Watch the Trailers for Tolkien and Catch-22, Two New Literary Films

For decades, fans of J.R.R. Tolkien’s The Lord of the Rings won­dered if the books could ever become a film. The Bea­t­les and John Boor­man both tried to get adap­ta­tions off the ground in the 1960s and 70s, and ani­ma­tor Ralph Bak­shi came up with his own cin­e­mat­ic inter­pre­ta­tion, if only a par­tial one, in 1978. But now we live in a world rich with Lord of the Rings and Lord of the Rings-relat­ed mate­r­i­al on film, thanks to the efforts of direc­tor Peter Jack­son and his col­lab­o­ra­tors on not just the adap­ta­tions of The Fel­low­ship of the RingThe Two Tow­ers, and The Return of the King, but three whole fea­ture films bring­ing the rel­a­tive­ly brief tale The Hob­bit to the screen.

What remains for the Tolkien-inspired film­mak­er today? None, so far, have proven brave enough to take on the likes of The Sil­mar­il­lion, the for­bid­ding­ly mythopoe­ic work pub­lished a few years after the writer’s death. But the Finnish direc­tor Dome Karukos­ki, whose last pic­ture told the sto­ry of male-erot­i­ca illus­tra­tor Tom of Fin­land, has found mate­r­i­al in the writer’s life.

Going by the trail­er above, Tolkien deals not just with the writ­ing of The Lord of the Rings, described by star Nicholas Hoult as “a sto­ry about jour­neys, the jour­neys we take to prove our­selves,” about “adven­tures” and “potent mag­ic, mag­ic beyond any­thing any­one has ever felt before.”

It’s also, says Hoult-as-Tolkien, a sto­ry about “what it means to love, and to be loved.” That fits with anoth­er appar­ent sto­ry­line of Tolkien itself, that of the man who dreamed up Mid­dle-Earth­’s rela­tion­ship with Edith Bratt, the girl he met as a teenag­er who would become his wife — not long after which he received the let­ter sum­mon­ing him to France to fight in the First World War, where he man­aged to sur­vive the Bat­tle of the Somme. An equal­ly skilled writer of anoth­er tem­pera­ment might have pro­duced an endur­ing nov­el of the war, but Tolkien, as his gen­er­a­tions of read­ers know, went in anoth­er direc­tion entire­ly. A gen­er­a­tion lat­er, Joseph Heller proved to be that skilled writer of a dif­fer­ent tem­pera­ment, and six­teen years after com­ing back from the Sec­ond World War, he pro­duced Catch-22.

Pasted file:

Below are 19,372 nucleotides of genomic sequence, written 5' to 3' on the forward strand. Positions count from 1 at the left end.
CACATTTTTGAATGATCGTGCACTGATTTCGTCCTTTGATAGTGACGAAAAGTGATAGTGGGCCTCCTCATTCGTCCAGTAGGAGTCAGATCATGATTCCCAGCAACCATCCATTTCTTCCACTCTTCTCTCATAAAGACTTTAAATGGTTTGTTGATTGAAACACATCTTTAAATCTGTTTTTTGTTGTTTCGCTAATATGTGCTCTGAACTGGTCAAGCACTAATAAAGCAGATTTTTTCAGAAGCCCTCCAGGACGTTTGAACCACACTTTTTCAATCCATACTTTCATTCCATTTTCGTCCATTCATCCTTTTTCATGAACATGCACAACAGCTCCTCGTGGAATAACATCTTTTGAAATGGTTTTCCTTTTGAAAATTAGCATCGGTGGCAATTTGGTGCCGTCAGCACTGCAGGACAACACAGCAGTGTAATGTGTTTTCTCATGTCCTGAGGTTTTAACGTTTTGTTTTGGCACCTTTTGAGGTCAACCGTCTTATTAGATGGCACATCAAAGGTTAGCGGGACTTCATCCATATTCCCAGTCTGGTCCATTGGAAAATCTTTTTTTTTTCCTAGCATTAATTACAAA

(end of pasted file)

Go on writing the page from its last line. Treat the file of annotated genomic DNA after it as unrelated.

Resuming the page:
Heller’s nov­el has also made it to the screen a few times: Mike Nichols direct­ed a fea­ture-film adap­ta­tion in 1970, the pilot for a tele­vi­sion series aired three years lat­er, and now we await a Catch-22 minis­eries that will air on Hulu this May. Christo­pher Abbott stars as Cap­tain John Yos­sar­i­an, the hap­less bom­bardier with no aim in the war but to stay out of har­m’s way, and George Clooney (also one of the series’ direc­tors) as Lieu­tenant Scheis­skopf, one of the book’s cast of high­ly mem­o­rable minor char­ac­ters. The series’ six episodes should accom­mo­date more of that cast — and more of the forms Heller’s elab­o­rate satire takes in the nov­el — than a movie can. If, as a result, you need to con­sult Heller’s large-for­mat hand­writ­ten out­line for the book, by all means do — and have a look at Tolkien’s anno­tat­ed map of Mid­dle-Earth while you’re at it.

Relat­ed Con­tent:

110 Draw­ings and Paint­ings by J.R.R. Tolkien: Of Mid­dle-Earth and Beyond

Dis­cov­er J.R.R. Tolkien’s Per­son­al Book Cov­er Designs for The Lord of the Rings Tril­o­gy

Map of Mid­dle-Earth Anno­tat­ed by Tolkien Found in a Copy of Lord of the Rings

Hear J.R.R. Tolkien Read From The Lord of the Rings and The Hob­bit

J.R.R. Tolkien Expressed a “Heart­felt Loathing” for Walt Dis­ney and Refused to Let Dis­ney Stu­dios Adapt His Work

Joseph Heller’s Hand­writ­ten Out­line for Catch-22, One of the Great Nov­els of the 20th Cen­tu­ry

Based in Seoul, Col­in Mar­shall writes and broad­casts on cities, lan­guage, and cul­ture. His projects include the book The State­less City: a Walk through 21st-Cen­tu­ry Los Ange­les and the video series The City in Cin­e­ma. Fol­low him on Twit­ter at @colinmarshall or on Face­book.

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